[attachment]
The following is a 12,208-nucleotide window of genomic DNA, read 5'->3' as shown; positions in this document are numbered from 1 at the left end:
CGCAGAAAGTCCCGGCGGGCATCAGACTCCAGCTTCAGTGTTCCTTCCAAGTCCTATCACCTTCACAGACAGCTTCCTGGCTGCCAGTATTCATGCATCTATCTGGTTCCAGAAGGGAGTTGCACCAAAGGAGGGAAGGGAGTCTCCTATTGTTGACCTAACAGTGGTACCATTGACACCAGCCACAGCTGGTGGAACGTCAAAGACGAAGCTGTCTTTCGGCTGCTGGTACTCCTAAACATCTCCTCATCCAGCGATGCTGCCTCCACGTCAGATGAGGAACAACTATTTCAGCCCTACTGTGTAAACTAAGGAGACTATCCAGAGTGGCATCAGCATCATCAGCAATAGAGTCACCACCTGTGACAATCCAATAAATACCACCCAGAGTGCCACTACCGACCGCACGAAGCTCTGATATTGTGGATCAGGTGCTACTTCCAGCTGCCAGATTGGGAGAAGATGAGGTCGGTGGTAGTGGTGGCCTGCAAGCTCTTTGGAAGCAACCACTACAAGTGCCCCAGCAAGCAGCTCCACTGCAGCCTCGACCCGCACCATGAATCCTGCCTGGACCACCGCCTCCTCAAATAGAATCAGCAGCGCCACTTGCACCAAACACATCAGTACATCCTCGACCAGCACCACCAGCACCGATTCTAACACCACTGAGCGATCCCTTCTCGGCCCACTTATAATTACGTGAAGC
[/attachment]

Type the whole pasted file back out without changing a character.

The following is a 12,208-nucleotide window of genomic DNA, read 5'->3' as shown; positions in this document are numbered from 1 at the left end:
CGCAGAAAGTCCCGGCGGGCATCAGACTCCAGCTTCAGTGTTCCTTCCAAGTCCTATCACCTTCACAGACAGCTTCCTGGCTGCCAGTATTCATGCATCTATCTGGTTCCAGAAGGGAGTTGCACCAAAGGAGGGAAGGGAGTCTCCTATTGTTGACCTAACAGTGGTACCATTGACACCAGCCACAGCTGGTGGAACGTCAAAGACGAAGCTGTCTTTCGGCTGCTGGTACTCCTAAACATCTCCTCATCCAGCGATGCTGCCTCCACGTCAGATGAGGAACAACTATTTCAGCCCTACTGTGTAAACTAAGGAGACTATCCAGAGTGGCATCAGCATCATCAGCAATAGAGTCACCACCTGTGACAATCCAATAAATACCACCCAGAGTGCCACTACCGACCGCACGAAGCTCTGATATTGTGGATCAGGTGCTACTTCCAGCTGCCAGATTGGGAGAAGATGAGGTCGGTGGTAGTGGTGGCCTGCAAGCTCTTTGGAAGCAACCACTACAAGTGCCCCAGCAAGCAGCTCCACTGCAGCCTCGACCCGCACCATGAATCCTGCCTGGACCACCGCCTCCTCAAATAGAATCAGCAGCGCCACTTGCACCAAACACATCAGTACATCCTCGACCAGCACCACCAGCACCGATTCTAACACCACTGAGCGATCCCTTCTCGGCCCACTTATAATTACGTGAAGC